Even after death, St. Mark was neither idle nor immobile. As a saint noted for miracles and a desirable patron for an up-and-coming merchant city, the upstart Venetians stole his relics in the ninth century, providing themselves a more renowned patron than their St. Theodore of Amasea. Merchants from Venice came to Alexandria and stole the body, hiding it in a wagon covered with a load of pork and cabbage leaves. This prevented too close inspection by the Muslim guards responsible for overseeing the city’s commerce, since Muslims avoid handling pork. Mark arrived in Venice with great fanfare, and was re-interred in his own new basilica adjacent to the Doge’s palace. In Venice, his body once survived fire by being hidden in a hollow pillar of the basilica. When, decades later, no one survived who knew where he had been secreted, he extended his arm from inside the pillar to miraculously reveal his hiding place.[6]  Yet despite Venice’s claim to have stolen Mark’s entire body, Coptic Christians believe that the head of St. Mark never left Alexandria, and that it remains in their cathedral. Additionally, some of Mark’s relics were taken from Venice in 1968 and installed in the Coptic Cathedral in Cairo, on the authority of Pope Paul VI. The long-suffering saint is apparently undisturbed by the distant separation of his body parts, and continues to heal and perform miracles at the three the major shrines of St. Mark: the cathedrals of Alexandria and Cairo, and the Basilica of San Marco in Venice.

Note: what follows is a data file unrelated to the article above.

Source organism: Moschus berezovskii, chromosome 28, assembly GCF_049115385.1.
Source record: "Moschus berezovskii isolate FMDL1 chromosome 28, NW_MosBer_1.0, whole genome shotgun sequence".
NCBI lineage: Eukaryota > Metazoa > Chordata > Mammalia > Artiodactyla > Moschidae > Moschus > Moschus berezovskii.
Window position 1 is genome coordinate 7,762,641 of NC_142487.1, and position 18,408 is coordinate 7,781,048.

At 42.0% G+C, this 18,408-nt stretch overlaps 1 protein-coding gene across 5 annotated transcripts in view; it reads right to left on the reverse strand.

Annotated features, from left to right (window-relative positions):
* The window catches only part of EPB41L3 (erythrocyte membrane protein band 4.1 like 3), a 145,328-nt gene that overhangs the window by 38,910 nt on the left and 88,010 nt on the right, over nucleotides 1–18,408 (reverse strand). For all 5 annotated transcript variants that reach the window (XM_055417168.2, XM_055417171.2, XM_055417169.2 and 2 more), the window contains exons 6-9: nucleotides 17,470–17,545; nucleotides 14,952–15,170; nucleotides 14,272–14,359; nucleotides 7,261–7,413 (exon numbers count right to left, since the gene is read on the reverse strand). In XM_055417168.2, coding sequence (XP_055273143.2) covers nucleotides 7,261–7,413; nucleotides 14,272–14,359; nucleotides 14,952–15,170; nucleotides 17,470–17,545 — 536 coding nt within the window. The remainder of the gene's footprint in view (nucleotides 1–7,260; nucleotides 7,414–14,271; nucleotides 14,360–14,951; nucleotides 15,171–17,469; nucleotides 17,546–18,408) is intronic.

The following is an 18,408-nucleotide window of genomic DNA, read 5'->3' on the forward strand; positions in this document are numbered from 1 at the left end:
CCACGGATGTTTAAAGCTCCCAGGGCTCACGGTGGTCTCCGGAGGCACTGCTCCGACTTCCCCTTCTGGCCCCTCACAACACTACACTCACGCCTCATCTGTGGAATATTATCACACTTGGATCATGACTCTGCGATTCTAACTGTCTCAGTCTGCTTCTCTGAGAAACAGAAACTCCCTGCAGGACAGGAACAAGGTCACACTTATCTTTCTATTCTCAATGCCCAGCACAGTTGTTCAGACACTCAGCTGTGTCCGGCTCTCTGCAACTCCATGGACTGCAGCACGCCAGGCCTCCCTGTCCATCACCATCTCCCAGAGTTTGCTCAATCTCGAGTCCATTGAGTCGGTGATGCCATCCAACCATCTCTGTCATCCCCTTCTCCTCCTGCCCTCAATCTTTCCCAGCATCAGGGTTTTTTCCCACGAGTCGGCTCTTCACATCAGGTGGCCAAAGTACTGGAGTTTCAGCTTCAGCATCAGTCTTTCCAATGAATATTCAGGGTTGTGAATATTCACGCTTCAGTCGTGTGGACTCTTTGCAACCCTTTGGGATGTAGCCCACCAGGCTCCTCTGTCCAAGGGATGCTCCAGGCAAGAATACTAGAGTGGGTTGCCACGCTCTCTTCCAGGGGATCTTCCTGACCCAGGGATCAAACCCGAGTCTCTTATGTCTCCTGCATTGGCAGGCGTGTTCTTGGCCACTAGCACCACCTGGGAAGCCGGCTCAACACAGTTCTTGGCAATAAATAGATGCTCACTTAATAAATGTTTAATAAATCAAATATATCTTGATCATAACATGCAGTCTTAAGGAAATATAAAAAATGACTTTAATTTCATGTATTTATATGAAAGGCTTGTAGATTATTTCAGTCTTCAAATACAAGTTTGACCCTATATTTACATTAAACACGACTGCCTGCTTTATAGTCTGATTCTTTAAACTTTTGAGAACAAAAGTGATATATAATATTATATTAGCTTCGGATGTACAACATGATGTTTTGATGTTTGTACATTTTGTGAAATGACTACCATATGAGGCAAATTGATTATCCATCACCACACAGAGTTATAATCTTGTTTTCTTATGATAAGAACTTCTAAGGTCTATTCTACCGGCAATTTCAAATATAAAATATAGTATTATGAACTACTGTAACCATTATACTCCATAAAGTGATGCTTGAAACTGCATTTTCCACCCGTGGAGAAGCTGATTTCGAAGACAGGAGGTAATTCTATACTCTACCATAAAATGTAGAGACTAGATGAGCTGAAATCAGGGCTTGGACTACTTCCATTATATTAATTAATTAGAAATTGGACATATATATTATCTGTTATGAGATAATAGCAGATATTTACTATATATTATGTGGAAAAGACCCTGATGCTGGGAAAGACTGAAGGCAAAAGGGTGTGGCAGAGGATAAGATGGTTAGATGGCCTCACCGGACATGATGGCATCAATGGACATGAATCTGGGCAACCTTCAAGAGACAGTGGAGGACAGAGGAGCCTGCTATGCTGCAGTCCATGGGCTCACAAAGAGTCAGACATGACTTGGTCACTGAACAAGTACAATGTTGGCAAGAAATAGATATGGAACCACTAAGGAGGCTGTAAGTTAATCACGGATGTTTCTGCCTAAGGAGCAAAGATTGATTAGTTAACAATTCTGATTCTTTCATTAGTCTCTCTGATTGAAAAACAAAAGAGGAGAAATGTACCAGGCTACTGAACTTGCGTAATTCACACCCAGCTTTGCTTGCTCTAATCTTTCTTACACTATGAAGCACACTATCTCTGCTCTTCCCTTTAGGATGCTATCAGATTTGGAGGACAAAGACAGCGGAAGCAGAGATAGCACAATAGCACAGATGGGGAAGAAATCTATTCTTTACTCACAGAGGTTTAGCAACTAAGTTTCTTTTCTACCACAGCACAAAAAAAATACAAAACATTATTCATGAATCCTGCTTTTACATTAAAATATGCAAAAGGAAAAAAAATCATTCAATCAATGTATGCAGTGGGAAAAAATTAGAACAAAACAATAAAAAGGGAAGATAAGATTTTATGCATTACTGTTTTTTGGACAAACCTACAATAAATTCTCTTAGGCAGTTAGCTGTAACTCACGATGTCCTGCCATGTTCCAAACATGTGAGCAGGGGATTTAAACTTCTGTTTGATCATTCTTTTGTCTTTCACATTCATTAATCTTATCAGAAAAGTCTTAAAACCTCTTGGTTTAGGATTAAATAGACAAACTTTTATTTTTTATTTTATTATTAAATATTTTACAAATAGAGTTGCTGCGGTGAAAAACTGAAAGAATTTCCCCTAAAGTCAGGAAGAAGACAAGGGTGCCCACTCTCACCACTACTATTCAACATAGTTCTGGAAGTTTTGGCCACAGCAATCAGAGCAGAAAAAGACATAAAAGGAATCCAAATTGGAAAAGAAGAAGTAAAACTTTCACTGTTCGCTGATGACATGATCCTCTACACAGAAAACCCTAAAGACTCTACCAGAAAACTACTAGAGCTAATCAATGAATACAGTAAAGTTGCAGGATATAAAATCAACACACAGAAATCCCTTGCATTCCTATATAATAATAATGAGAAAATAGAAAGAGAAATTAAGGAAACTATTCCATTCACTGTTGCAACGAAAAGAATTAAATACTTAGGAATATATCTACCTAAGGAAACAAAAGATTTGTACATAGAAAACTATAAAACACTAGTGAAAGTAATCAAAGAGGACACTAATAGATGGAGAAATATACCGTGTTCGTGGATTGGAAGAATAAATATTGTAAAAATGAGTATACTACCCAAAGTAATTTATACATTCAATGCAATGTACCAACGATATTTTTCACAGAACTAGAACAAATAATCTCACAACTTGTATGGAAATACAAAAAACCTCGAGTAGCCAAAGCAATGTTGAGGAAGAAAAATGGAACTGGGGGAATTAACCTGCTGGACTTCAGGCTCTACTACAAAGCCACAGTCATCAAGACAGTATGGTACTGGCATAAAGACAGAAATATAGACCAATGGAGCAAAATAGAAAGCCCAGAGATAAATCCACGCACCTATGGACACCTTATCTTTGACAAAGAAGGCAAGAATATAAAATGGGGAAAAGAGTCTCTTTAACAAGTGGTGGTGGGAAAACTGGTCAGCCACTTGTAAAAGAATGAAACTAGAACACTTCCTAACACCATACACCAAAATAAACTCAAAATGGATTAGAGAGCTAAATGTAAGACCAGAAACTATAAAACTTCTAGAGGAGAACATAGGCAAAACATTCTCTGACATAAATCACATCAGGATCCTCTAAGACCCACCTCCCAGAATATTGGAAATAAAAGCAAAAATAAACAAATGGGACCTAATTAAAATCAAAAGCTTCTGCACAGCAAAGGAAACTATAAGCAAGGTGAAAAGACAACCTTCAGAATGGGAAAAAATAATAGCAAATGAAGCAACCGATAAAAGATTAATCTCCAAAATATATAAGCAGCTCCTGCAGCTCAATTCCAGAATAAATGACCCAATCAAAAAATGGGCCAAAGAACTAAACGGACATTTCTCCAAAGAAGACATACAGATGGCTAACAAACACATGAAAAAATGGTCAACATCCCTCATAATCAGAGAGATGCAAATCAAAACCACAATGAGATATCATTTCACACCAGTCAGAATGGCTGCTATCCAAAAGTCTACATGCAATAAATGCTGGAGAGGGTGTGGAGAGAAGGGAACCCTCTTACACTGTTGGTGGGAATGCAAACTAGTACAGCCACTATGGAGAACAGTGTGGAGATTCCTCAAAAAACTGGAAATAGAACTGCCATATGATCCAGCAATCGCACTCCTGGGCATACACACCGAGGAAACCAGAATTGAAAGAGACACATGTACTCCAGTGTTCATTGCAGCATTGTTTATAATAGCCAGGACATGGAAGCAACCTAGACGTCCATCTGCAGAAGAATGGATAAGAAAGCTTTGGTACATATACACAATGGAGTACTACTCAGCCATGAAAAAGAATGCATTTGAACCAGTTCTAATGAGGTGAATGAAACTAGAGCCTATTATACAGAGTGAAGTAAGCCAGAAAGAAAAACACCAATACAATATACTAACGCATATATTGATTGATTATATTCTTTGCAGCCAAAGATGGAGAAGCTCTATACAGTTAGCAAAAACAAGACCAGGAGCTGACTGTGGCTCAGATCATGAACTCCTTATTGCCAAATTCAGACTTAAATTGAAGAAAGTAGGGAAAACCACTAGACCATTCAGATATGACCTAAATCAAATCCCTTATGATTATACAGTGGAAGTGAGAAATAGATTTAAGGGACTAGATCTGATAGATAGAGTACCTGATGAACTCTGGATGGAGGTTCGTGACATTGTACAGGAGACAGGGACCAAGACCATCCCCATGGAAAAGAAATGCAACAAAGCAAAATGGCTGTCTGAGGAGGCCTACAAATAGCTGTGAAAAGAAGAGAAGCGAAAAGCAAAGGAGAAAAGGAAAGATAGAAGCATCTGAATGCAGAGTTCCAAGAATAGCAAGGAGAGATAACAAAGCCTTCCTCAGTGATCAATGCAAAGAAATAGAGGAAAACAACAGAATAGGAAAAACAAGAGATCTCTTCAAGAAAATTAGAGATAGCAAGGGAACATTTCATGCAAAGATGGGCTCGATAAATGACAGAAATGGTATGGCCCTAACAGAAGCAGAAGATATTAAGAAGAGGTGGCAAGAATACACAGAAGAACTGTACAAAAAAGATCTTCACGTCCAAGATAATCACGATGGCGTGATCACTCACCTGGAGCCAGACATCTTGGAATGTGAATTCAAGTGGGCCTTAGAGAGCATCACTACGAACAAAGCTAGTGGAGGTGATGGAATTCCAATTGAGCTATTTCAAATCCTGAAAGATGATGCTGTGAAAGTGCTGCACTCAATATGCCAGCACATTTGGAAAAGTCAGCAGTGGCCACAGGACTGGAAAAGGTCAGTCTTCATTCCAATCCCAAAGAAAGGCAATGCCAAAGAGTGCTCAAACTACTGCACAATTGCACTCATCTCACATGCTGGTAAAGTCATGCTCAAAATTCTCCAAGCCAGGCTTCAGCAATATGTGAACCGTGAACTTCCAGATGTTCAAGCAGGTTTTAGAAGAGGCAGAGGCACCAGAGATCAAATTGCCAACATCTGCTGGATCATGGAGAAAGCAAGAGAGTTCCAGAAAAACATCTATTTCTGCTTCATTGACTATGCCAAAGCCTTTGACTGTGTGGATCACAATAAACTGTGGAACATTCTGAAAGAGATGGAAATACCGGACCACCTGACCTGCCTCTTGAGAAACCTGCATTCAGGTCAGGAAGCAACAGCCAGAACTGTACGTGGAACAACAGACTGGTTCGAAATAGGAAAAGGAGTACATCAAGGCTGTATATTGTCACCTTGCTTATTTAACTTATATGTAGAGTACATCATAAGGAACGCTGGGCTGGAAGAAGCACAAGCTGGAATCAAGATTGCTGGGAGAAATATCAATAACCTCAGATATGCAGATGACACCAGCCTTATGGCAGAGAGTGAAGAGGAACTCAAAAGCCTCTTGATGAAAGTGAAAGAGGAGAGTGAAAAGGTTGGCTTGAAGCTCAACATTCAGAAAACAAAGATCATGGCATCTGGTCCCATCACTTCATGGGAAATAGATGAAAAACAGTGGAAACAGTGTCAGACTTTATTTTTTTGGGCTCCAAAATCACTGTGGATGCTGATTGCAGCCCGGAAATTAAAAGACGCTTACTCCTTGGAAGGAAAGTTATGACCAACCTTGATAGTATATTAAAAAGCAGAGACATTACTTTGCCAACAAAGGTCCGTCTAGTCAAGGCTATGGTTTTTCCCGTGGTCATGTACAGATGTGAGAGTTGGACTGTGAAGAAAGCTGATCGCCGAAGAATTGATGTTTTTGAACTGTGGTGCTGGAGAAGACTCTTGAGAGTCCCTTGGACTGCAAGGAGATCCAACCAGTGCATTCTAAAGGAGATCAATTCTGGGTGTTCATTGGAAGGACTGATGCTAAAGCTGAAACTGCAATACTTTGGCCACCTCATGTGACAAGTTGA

Many people believe that the writer of the Gospel of Mark put himself (or possibly herself[7]) anonymously into his gospel in a variety of places; as the young man who carried water to the house where the Last Supper took place (Mark 14:13), the man who ran away naked from the arrest of Jesus (Mark 14: 51-52), or even the woman who anointed Jesus’ head with oil (Mark 14: 3-9). Coptic tradition also asserts that he was one of the servants at the wedding in Cana, where Jesus turned water into wine.

A distinguishing characteristic of Mark’s gospel is the frequency with which ordinary people – not the religions elite, not even Jesus’ own disciples – reveal the true meaning of the gospel. As such, Mark is an excellent guide to those of us dedicated to bringing the good news of our faith, one to one, in our own community.


[1] Whitney Hopler.

[2] Mark the Evangelist (2 Tim 4:11), John Mark (Acts 12:12, 25; 13:5, 13; 15:37), and Mark the cousin of Barnabas (Col 4:10; Phlm 1:24). (See

[3] Severus, Bishop of Al-Ushmunain (fl. ca. AD 955 - 987). Life of the Apostle and Evangelist Mark.

[4] Mark is separately identified with the winged lion, one of the four “living creatures” depicted in Revelation 4:7 that tradition associates with the authors of the four gospels. Also, Mark has been associated with a lion because his gospel describes John the Baptist “crying in the wilderness” with what witnesses reportedly described as the voice of a lion, and because Mark delivered the message of God to the people with boldness, like a lion.

[5] According to Severus. An alternate tradition is that God sent a storm to douse the flames.

[6] See John Julius Norwich’s fascinating A History of Venice. Vintage Books (1989)

[7] See Dominic Crossan’s Jesus: A Revolutionary Biography. HarperSanFrancisco, 1994. (p. 192).